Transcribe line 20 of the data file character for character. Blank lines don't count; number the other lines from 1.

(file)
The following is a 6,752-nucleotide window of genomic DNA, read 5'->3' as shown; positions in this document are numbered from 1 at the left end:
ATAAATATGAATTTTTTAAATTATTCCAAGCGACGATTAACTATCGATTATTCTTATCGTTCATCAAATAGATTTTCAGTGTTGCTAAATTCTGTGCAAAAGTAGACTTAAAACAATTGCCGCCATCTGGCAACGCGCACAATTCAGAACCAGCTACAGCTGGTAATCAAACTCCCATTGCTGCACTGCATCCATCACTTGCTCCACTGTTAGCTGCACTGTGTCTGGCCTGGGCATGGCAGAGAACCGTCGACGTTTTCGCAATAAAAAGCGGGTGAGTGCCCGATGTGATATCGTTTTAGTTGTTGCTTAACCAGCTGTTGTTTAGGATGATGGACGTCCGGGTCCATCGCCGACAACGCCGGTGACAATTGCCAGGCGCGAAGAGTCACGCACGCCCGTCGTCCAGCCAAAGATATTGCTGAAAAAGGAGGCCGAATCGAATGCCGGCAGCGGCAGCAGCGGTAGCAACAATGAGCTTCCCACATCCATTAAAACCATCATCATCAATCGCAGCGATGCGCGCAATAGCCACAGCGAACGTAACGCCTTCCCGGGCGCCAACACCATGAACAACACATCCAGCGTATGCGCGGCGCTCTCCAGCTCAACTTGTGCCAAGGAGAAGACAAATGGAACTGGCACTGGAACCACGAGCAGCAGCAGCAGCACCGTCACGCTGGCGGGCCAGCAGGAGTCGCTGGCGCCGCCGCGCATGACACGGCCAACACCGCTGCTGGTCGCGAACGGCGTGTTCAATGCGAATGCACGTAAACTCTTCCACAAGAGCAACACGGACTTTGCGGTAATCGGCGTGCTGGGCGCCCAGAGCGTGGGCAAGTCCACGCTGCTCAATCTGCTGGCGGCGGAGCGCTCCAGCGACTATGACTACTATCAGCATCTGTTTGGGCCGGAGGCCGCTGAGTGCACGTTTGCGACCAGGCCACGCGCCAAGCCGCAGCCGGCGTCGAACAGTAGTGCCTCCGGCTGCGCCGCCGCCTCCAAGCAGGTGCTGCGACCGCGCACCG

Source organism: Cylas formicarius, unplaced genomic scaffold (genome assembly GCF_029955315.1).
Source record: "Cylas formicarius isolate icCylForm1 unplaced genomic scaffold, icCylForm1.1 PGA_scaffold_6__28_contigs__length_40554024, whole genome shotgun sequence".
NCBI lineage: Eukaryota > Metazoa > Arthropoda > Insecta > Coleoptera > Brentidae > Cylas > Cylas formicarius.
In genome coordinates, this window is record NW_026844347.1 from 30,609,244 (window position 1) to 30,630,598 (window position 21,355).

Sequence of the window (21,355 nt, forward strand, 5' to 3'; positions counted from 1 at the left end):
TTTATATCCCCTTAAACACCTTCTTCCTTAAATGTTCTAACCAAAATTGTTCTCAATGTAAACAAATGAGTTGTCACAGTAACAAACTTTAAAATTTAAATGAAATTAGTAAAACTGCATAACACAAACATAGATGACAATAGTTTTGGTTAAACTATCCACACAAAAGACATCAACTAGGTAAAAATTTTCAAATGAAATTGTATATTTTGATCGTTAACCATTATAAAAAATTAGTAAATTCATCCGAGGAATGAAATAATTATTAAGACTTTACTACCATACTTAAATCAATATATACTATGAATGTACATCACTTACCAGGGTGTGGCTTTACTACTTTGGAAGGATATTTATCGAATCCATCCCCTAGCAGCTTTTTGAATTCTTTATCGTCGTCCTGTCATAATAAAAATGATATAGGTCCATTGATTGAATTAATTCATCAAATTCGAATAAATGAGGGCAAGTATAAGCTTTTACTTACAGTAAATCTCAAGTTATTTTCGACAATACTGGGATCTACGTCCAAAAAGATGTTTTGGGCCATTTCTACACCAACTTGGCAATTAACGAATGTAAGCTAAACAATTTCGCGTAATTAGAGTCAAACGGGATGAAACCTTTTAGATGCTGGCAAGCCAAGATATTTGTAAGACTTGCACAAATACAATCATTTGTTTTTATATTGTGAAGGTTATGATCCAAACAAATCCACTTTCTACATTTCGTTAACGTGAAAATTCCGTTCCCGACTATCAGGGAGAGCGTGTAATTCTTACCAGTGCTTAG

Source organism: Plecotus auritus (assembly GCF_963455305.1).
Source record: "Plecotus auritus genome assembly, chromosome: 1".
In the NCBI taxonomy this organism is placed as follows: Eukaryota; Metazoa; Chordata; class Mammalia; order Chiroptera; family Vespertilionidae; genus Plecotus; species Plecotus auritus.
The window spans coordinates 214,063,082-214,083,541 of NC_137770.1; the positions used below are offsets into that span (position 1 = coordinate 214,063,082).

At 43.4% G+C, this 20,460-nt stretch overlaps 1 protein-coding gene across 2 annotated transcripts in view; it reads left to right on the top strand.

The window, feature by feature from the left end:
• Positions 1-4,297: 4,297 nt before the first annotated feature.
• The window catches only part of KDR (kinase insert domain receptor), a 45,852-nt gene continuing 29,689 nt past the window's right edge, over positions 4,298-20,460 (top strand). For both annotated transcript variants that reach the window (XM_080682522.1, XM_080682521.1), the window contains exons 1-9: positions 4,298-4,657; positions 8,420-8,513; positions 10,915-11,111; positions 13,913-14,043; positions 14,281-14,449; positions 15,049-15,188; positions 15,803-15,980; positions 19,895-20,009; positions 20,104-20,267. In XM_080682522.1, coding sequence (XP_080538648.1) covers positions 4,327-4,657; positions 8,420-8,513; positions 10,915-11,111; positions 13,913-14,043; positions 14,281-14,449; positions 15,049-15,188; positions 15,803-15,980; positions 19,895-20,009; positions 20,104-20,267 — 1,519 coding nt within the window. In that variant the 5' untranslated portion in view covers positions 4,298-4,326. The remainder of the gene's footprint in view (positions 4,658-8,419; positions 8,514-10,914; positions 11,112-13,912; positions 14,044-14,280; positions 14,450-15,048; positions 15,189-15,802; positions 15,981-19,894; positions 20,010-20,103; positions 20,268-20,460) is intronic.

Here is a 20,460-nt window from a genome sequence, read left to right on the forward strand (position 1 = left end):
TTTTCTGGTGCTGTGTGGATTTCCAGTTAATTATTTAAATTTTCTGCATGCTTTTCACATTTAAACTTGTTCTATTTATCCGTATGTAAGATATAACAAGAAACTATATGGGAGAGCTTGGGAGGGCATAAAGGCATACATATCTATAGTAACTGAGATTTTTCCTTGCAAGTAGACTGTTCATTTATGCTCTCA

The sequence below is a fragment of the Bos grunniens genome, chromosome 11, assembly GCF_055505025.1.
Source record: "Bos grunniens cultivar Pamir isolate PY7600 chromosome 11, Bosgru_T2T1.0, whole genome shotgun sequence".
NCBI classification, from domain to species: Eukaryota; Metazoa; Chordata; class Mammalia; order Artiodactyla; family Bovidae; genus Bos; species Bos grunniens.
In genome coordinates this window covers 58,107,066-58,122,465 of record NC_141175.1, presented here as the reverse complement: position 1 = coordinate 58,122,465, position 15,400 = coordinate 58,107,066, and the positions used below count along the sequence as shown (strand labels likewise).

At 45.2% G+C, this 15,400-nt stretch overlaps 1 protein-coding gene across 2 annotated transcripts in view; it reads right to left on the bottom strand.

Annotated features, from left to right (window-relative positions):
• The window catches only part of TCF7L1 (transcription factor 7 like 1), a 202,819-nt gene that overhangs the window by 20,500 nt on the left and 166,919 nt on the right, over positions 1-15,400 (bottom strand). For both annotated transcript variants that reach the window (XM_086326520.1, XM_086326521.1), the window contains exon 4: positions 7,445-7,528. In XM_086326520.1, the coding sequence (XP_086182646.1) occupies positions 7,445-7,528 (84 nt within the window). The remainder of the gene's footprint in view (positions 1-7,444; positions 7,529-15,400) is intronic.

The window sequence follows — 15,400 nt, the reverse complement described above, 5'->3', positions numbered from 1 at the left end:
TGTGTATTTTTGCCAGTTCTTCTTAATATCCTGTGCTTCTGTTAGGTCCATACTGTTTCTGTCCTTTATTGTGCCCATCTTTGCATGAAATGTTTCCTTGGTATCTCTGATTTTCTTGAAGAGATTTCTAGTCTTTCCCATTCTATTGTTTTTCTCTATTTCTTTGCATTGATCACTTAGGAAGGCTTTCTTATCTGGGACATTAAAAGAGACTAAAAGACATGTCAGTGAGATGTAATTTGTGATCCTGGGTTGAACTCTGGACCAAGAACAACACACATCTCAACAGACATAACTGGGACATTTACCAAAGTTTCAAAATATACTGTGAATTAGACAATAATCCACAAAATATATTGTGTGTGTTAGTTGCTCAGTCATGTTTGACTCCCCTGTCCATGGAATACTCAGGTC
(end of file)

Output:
Source record: "Bos grunniens cultivar Pamir isolate PY7600 chromosome 11, Bosgru_T2T1.0, whole genome shotgun sequence".